TORONTO – The less-than-illustrious list of Japanese-born players to suit up for the Toronto Blue Jays runs from Micheal Nakamura in 2004 to Nori Aoki this year, bookending the service of Tomo Ohka, Ryota Igarashi and enduring fan favourite Munenori Kawasaki. Left-hander Ken Takahashi, the only player signed directly from the Land of The Rising Sun, on a minor-league deal at that, made it through a month of spring training before he was released. A revered pantheon of franchise heroes it is not.
To be fair, it’s not surprising given that Japan and Asia were largely ignored by the Blue Jays up until 2013, when the highly respected Dan Evans took over as the team’s head of Pacific Rim operations. Even with his wide network of contacts and relentless work in the region, one man can only establish so much of a foothold, especially with the club’s scouting resources almost solely directed to the far more fertile player pools in Latin America internationally and on the amateur side in North America.
All of which brings us to the present and the tantalizing possibility of Shohei Otani, the pitching/slugging Japanese sensation the Nippon Ham Fighters have reportedly agreed to post this winter.
The Blue Jays, like any responsible club, have picked up their scouting of the 23-year-old in recent weeks, with Evans joined by director of pro scouting Ryan Mittleman and major-league scouts Jon Lalonde and Jim Skaalen, among others at recent games. Mittleman is aiming to extend the club’s presence on the Pacific Rim and assistant general manager Andrew Tinnish is still in the country as the Blue Jays try to get a variety of looks at him from different staffers. It’s an aggressive posture that extends beyond the type of due diligence they’ve done for hyped stars like Yu Darvish and Masahiro Tanaka ahead of their postings.
The temptation is to put two and two together and believe they’re gearing up for a serious run at Otani, which they very well might be. But getting his signature on a contract isn’t as simple as backing up a truck of money and dumping it on his lawn.
Since he’s under 25, his bonus would count against a team’s international bonus pool, which is hard capped between $4.75 to $5.75 million depending on a club’s market size and revenue. Teams can acquire up to 75 per cent of their pool allotment via trade, and even if some do, the separation in dollars will still be relatively limited versus all but the 11 teams, including the Dodgers and Cubs, who can’t offer more than $300,000 as a penalty for previous overages.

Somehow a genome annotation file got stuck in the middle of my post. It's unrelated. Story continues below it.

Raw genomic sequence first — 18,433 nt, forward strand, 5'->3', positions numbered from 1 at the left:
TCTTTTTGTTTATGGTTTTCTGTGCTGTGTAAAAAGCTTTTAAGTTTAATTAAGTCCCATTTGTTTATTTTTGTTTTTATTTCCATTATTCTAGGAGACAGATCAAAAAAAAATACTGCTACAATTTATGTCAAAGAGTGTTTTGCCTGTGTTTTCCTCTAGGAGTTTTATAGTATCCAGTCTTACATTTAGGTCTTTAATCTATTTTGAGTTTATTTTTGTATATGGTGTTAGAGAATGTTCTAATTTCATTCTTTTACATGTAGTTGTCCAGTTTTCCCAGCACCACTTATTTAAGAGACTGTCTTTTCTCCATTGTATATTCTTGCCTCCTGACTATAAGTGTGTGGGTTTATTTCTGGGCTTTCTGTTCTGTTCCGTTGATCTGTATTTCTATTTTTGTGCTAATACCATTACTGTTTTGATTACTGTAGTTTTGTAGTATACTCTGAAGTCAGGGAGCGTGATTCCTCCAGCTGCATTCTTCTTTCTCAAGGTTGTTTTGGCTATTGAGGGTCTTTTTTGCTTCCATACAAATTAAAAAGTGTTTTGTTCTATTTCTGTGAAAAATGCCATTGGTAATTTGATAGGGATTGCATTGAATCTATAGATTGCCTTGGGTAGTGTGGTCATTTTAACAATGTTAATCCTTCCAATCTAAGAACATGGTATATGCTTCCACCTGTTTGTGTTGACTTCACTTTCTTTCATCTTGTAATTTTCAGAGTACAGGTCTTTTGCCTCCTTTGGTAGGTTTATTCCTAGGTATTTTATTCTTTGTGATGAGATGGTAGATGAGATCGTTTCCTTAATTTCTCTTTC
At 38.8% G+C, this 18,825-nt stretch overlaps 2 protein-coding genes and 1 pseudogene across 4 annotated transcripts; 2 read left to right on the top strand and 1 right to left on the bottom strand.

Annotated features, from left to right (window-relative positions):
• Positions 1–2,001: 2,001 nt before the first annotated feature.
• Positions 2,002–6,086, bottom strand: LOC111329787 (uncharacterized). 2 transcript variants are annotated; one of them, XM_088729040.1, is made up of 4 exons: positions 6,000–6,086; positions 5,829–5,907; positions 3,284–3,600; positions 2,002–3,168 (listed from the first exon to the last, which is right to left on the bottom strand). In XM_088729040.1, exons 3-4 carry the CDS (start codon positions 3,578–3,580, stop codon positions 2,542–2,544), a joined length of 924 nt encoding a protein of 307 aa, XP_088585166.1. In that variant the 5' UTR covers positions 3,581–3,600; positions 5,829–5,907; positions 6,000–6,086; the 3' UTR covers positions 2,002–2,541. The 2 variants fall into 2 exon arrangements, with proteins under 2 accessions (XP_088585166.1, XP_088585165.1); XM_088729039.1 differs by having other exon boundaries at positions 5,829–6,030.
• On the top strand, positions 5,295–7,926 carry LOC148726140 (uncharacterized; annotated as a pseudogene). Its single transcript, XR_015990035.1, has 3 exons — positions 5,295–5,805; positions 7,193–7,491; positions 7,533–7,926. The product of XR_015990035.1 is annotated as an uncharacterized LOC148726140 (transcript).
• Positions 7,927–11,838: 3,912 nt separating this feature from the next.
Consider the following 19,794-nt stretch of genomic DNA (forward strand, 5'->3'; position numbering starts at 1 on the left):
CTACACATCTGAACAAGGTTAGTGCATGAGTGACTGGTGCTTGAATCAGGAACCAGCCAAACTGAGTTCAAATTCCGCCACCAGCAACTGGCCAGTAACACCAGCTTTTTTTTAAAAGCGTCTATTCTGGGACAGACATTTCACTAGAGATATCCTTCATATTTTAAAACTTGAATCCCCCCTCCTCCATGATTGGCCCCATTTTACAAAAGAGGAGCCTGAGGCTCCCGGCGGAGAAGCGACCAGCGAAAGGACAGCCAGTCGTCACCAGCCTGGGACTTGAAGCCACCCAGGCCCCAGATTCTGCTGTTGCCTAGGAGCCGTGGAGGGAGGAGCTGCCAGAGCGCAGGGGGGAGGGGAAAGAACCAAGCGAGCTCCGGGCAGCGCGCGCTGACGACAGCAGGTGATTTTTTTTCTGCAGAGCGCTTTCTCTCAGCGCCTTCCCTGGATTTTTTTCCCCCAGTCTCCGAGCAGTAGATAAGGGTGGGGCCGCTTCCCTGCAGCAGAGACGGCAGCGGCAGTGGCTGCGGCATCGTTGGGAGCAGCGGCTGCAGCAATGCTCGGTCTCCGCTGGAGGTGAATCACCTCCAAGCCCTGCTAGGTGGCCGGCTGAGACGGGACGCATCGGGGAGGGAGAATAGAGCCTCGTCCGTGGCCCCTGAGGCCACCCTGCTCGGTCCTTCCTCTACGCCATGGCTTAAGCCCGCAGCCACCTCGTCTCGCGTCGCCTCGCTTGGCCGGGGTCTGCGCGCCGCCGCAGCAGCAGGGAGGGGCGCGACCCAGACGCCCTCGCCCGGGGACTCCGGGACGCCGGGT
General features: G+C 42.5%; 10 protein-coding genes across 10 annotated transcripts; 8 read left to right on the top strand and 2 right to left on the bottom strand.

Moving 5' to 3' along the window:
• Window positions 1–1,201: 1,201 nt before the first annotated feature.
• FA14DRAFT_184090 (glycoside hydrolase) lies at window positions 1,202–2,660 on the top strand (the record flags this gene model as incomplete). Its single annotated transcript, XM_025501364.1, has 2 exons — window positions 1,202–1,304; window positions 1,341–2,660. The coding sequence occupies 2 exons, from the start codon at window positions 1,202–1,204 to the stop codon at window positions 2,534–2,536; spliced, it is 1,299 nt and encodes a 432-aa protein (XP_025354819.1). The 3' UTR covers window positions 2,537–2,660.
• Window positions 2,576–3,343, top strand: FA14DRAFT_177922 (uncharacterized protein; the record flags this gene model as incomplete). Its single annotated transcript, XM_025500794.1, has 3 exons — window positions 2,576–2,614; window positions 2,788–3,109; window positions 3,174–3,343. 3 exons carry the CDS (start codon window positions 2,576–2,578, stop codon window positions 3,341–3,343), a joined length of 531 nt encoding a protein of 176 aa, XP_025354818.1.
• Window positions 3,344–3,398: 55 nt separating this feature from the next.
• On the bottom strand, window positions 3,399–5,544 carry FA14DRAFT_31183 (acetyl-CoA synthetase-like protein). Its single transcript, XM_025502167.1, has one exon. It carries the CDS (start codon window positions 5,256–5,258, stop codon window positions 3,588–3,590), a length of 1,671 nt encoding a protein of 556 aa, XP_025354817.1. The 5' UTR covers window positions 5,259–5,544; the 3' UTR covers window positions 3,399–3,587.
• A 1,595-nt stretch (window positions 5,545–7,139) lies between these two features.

The Blue Jays are better off in that regard but are still largely tapped out of their $4.75 million bonus pool after spending big on July 2 international free agents, headlined by the $1.4 million given to right-hander Eric Pardinho. They did acquire some pool room from the St. Louis Cardinals in a trade for minor-leaguer Lane Thomas back in July, but have only slightly more than $1 million to work with right now.
Still, as detailed by Sportsnet’s Arden Zwelling in a thorough and excellent feature on Otani from February, money doesn’t seem like it will be the sole factor at play here, although some sort of side deal for a nine-figure extension may very well be part of the negotiation (Dave Cameron at FanGraphs ran through some of the possibilities). Rather, situation and fit will be important and perhaps the Blue Jays’ limited history with Japanese players becomes a factor.
Of the group to have played in Toronto, only Kawasaki spent an extended period of time with the club, appearing in 201 games from 2013-15. He speaks very well of the Blue Jays and has fond memories of the city as his first son, Issho, was born there in 2013. "He is Canuck, eh!” Kawasaki memorably said afterwards.
Otani and Kawasaki have worked out together and Toronto is sure to have come up, but Otani looks up to Darvish, and could very well wait to see where the right-hander ends up in free agency before making his decision. The Dodgers might have an inside track not only because of Darvish’s time there, but also because he nearly signed with them out of high school in Japan before deciding to start his career with the Fighters instead.
What’s clear is Otani wants to come over to both pitch and hit, something the Blue Jays, at least, are willing to let him do. Beyond that, his wants and expectations are shrouded in mystery since he hasn’t even designated an agent yet, so while teams have had contact with him, there’s no one there to establish parameters.
In the interim, the Blue Jays are doing all they can to be prepared, just in case an opportunity to dramatically alter their history with Japanese players becomes a realistic possibility.